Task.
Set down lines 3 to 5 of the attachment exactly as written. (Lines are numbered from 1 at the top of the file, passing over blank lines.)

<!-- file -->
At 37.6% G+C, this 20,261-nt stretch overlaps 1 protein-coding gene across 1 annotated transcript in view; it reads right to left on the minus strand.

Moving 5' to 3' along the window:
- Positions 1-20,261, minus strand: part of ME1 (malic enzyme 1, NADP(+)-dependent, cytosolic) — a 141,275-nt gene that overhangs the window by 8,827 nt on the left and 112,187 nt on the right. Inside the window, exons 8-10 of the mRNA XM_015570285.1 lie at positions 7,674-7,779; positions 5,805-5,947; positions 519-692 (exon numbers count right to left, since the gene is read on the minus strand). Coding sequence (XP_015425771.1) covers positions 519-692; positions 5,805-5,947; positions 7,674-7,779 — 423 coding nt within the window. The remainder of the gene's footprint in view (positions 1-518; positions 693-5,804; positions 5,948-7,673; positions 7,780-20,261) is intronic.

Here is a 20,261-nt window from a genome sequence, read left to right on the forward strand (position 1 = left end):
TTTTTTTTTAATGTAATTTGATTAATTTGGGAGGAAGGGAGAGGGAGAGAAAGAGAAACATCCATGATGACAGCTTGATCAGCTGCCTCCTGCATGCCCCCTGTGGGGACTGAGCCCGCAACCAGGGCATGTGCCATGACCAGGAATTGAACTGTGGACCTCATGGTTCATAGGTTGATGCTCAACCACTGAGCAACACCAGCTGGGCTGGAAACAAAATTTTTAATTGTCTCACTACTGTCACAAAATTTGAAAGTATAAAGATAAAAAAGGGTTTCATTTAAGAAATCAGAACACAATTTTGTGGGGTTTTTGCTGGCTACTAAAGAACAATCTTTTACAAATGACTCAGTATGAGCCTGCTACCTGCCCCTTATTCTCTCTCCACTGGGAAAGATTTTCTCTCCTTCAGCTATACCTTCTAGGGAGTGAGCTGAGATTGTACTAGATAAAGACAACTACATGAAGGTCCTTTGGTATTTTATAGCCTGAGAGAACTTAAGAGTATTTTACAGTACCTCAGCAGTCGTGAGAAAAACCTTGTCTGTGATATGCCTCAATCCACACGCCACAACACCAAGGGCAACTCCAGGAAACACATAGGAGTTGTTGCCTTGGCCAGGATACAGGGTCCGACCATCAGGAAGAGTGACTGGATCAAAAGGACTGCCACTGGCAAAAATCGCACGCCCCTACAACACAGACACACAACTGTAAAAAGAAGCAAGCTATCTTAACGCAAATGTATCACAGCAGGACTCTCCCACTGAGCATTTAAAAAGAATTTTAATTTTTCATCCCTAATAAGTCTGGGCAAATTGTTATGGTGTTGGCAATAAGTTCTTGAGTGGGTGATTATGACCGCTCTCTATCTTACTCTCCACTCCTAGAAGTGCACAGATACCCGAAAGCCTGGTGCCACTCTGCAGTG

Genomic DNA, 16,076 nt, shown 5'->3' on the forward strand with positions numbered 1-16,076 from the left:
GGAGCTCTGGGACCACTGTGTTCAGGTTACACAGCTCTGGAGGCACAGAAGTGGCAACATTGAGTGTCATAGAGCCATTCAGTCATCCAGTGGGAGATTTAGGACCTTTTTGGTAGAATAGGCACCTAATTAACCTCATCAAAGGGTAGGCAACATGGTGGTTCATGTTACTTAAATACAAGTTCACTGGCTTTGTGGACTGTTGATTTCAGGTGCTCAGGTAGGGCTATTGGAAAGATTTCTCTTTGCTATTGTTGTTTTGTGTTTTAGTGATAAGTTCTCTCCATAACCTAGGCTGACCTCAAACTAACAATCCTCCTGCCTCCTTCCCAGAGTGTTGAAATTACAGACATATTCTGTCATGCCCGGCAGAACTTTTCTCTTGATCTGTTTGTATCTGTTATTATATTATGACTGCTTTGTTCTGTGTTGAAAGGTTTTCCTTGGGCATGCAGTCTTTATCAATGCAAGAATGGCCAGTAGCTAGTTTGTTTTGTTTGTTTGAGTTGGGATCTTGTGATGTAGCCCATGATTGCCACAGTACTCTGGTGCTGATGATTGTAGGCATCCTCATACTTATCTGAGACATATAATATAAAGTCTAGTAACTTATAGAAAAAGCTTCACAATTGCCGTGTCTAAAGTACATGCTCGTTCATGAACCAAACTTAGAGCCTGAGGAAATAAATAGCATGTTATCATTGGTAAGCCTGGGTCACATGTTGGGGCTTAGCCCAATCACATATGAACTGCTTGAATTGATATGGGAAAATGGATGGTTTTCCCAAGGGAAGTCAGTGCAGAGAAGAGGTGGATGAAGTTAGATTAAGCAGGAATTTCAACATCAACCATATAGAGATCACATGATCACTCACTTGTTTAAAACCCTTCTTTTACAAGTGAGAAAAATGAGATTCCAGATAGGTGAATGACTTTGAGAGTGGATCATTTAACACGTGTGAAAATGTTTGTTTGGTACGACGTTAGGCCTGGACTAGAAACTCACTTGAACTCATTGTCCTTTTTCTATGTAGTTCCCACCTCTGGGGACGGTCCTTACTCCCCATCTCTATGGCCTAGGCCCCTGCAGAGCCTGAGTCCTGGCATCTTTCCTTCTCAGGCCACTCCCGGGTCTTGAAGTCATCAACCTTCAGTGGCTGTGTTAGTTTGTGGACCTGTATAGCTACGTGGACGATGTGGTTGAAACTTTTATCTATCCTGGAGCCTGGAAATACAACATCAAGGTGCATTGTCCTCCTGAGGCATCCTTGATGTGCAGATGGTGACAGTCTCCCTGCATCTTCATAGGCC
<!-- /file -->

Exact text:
- Positions 1-20,261, minus strand: part of ME1 (malic enzyme 1, NADP(+)-dependent, cytosolic) — a 141,275-nt gene that overhangs the window by 8,827 nt on the left and 112,187 nt on the right. Inside the window, exons 8-10 of the mRNA XM_015570285.1 lie at positions 7,674-7,779; positions 5,805-5,947; positions 519-692 (exon numbers count right to left, since the gene is read on the minus strand). Coding sequence (XP_015425771.1) covers positions 519-692; positions 5,805-5,947; positions 7,674-7,779 — 423 coding nt within the window. The remainder of the gene's footprint in view (positions 1-518; positions 693-5,804; positions 5,948-7,673; positions 7,780-20,261) is intronic.

Here is a 20,261-nt window from a genome sequence, read left to right on the forward strand (position 1 = left end):
TTTTTTTTTAATGTAATTTGATTAATTTGGGAGGAAGGGAGAGGGAGAGAAAGAGAAACATCCATGATGACAGCTTGATCAGCTGCCTCCTGCATGCCCCCTGTGGGGACTGAGCCCGCAACCAGGGCATGTGCCATGACCAGGAATTGAACTGTGGACCTCATGGTTCATAGGTTGATGCTCAACCACTGAGCAACACCAGCTGGGCTGGAAACAAAATTTTTAATTGTCTCACTACTGTCACAAAATTTGAAAGTATAAAGATAAAAAAGGGTTTCATTTAAGAAATCAGAACACAATTTTGTGGGGTTTTTGCTGGCTACTAAAGAACAATCTTTTACAAATGACTCAGTATGAGCCTGCTACCTGCCCCTTATTCTCTCTCCACTGGGAAAGATTTTCTCTCCTTCAGCTATACCTTCTAGGGAGTGAGCTGAGATTGTACTAGATAAAGACAACTACATGAAGGTCCTTTGGTATTTTATAGCCTGAGAGAACTTAAGAGTATTTTACAGTACCTCAGCAGTCGTGAGAAAAACCTTGTCTGTGATATGCCTCAATCCACACGCCACAACACCAAGGGCAACTCCAGGAAACACATAGGAGTTGTTGCCTTGGCCAGGATACAGGGTCCGACCATCAGGAAGAGTGACTGGATCAAAAGGACTGCCACTGGCAAAAATCGCACGCCCCTACAACACAGACACACAACTGTAAAAAGAAGCAAGCTATCTTAACGCAAATGTATCACAGCAGGACTCTCCCACTGAGCATTTAAAAAGAATTTTAATTTTTCATCCCTAATAAGTCTGGGCAAATTGTTATGGTGTTGGCAATAAGTTCTTGAGTGGGTGATTATGACCGCTCTCTATCTTACTCTCCACTCCTAGAAGTGCACAGATACCCGAAAGCCTGGTGCCACTCTGCAGTG